Technical analysis: Monaco

F1i’s Nicolas Carpentiers reviews the technical concepts and novelties spotted at the Monaco Grand Prix



Red Bull has modified the endplates of the RB12’s rear wing. Since 2015, the Milton Keynes outfit had been running a design initially introduced by Mercedes one year before. Instead of sporting a series of small slits, there were two long notches starting from the lower endplate. While McLaren adopted the installation on its MP4-31, Red Bull has now reverted to a more conventional layout, which it had raced until 2014.

The endplates of the Red Bull rear wing used in Monaco were serrated, with several dents made in their lower sections to create a series of small vanes. Most other cars sport the same rear wing installation but the number of vanes differs, from 11 on the RB12 to four on the Ferrari SF16-H (which also has eight horizontal slits on its endplates). These curved winglets help guide the airflow to the outside, which in turn contributes towards expanding the airflow coming out of the diffuser.

What actually happens in this key area of the car? The air flowing on the inner face of the endplate goes through the slits. It is then channelled towards the outside thanks to the aforementioned vanes. Their curved outline also helps accelerate the airflow, which then generates a low-pressure wake that sucks up, from both sides, the airflow coming out of the diffuser.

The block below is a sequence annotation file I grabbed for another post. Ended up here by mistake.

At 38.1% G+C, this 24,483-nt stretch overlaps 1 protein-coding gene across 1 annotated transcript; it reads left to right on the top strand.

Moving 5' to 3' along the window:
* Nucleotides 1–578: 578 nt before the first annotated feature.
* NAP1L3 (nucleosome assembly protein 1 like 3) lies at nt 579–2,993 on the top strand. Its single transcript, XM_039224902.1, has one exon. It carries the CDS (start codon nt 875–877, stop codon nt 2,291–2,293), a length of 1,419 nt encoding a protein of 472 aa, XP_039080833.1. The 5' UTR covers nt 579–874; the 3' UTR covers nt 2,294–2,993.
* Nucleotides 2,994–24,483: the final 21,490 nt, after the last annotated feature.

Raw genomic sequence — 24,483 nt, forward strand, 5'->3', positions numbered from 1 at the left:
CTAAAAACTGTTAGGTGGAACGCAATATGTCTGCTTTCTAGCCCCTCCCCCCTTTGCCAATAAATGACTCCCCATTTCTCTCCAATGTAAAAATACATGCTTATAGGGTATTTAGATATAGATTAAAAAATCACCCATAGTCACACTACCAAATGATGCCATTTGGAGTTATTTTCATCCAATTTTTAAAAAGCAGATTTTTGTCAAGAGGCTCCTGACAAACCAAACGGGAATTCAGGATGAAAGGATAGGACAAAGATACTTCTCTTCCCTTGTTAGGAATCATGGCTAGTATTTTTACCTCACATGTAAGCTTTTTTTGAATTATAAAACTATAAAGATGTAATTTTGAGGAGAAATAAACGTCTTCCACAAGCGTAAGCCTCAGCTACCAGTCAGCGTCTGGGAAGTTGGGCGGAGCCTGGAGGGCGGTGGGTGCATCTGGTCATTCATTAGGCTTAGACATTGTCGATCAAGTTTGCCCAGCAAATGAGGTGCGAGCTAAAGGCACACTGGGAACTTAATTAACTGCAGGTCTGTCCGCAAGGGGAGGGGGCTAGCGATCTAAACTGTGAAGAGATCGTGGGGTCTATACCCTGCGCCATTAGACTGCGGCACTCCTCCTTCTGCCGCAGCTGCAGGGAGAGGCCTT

In other words, the diffuser airflow (coloured in white on the picture above) is stretched by the endplate airflow (coloured in blue). This lateral expansion is different from the upwash effect we referred to when explaining how the ‘monkey seat’ winglet works.

In a way, the endplate slits complement the action of the turning vanes located underneath the car. The rationale remains to expand the low-pressure area in the wake of the diffuser, with the ultimate goal of generating more downforce.

The long notches that can be seen on the Mercedes and McLaren work slightly differently but the end objective is similar. It is worth noticing that while Mercedes tends to have saw-tooth details on its bargeboards, turning vanes, and wing flaps, it does not apply this ‘serrated’ philosophy to the rear endplates.